I cracked open the fortune cookie and read the little slip of paper on the inside. Immediately I realized that it had been written by a weather forecaster.
"You will be approached in the late afternoon by a pink polka-dot octopus..."
It continued on the other side: "... and asked to provide details of your application for a yellow cloud mulching permit."
Two things struck me about this particular fortune. The first is that they have come a long way in their ability to predict exactly what will happen and when, just like weather forecasters. This is undoubtedly due to recent technological developments. Laser technology, for example. Nano technology. Robotics. Bioengineering. And so many other specialized fields have been developed to points of precision unimagined just a generation ago.
And it's not just the weather forecasters.
In London, Ontario, specialists are performing microscopic cardiac surgery on patients miles away using a robot named CSTAR (Can't you just wait for new parents to start naming their children after the famous surgeon, CSTAR?). This has opened up the door to many benefits, such as sending robots to remote locations without having to worry about a surgeon replacing the wrong organs due to jet lag.
But the real benefit was revealed when one surgeon confided in me: "You know the world is a better place when we don't have to scrub our hands before surgery anymore."
I can call anybody in North America on the telephone and they will answer in real time. Not only is this a better response than I can give people face-to-face, but the telephone cables direct my call to the exact person I want, saving the other 400 million telephone subscribers the inconvenience of having to say, "Wrong number...again!" Just a few decades ago, Switchboard Suzie was manually connecting everybody.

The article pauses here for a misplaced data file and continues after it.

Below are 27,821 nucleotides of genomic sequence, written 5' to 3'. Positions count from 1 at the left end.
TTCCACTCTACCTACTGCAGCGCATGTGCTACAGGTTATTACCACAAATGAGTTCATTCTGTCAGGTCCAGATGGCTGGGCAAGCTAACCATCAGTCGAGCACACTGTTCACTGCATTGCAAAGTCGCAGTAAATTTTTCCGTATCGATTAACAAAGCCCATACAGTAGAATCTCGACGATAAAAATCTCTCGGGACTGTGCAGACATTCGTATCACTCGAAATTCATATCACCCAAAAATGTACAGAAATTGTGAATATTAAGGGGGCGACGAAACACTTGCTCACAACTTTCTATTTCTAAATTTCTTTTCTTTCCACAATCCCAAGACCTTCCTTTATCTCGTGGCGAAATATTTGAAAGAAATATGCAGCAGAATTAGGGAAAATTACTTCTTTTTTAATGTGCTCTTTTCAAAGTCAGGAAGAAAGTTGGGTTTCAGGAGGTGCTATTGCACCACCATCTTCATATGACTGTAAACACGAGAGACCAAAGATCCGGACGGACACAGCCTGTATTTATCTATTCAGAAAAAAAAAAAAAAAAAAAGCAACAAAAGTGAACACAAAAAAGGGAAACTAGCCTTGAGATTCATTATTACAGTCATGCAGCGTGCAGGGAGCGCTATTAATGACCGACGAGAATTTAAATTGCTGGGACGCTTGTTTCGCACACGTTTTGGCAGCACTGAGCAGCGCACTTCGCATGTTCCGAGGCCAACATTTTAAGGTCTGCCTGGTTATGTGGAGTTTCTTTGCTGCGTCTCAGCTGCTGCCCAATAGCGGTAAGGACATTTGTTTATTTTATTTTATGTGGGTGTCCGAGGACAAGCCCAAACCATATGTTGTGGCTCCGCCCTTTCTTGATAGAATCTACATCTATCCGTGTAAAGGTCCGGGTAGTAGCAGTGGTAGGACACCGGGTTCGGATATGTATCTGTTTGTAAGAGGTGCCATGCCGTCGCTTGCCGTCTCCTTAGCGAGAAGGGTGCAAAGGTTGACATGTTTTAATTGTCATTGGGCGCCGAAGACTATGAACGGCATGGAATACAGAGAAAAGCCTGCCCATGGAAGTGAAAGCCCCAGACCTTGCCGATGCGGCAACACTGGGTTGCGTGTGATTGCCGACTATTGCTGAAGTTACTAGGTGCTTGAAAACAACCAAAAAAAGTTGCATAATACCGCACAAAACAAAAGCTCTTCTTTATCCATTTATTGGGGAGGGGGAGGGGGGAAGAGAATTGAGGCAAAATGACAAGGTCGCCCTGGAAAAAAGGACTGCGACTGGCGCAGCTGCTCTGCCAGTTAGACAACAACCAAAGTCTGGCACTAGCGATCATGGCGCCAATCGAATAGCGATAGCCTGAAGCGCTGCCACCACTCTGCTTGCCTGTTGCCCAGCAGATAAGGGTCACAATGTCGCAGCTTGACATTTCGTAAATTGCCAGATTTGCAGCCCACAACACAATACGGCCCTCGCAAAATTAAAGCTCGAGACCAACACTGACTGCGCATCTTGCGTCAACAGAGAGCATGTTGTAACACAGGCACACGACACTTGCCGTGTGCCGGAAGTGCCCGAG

"Janice Land? No problem. I'll connect you." CLICK.
"No, wait. I wanted to speak to Janet Lam. Hello?"
My father can pinpoint the exact amount of blood sugar he packs in his veins. Not very long ago, people could not care less how much sugar was in their blood, as long as they had plenty of it in their double-fudge sundaes.
Yes technology has come a long way, allowing us to send and received very specific information in great detail and in great volumes, allowing such thrilling 21st century innovations as spam (I know, I know, the great spam innovators you admire most did their heroic deeds in the 20th century, but you ain't seen nothing yet!)
Despite the volume of information I receive in my inbox, there is one very disturbing element to all this extra free information, which brings me back to the second thing that struck me about my fortune cookie message.
It was wrong.
I waited all day for that pink polka-dot octopus to approach me, and it never did. Just because modern technology can deliver huge volumes of laser-detailed information, does not make that information valuable or even accurate.
Which brings me back to the revelation that a weather forecaster is now writing fortune cookies. Weather forecasts have become increasingly more precise. For instance, I am told that today it will hail in the town just east of here and be sunny in the town just west of here.
Once upon a time, the forecast would be simply "Sun and hail expected to pass through the region." Less accurate and less wrong. Just as useless, though.
Maybe we should hire CSTAR to make the fortune cookies. Surely CSTAR would deliver fortunes that are not only precise but also accurate, right? As a bonus, the pastry chefs won't have to scrub their hands before baking.
And I wouldn't have to wait for a pink polka-dot octopus all afternoon.
About The Author
David Leonhardt is author of Climb Your Stairway to Heaven
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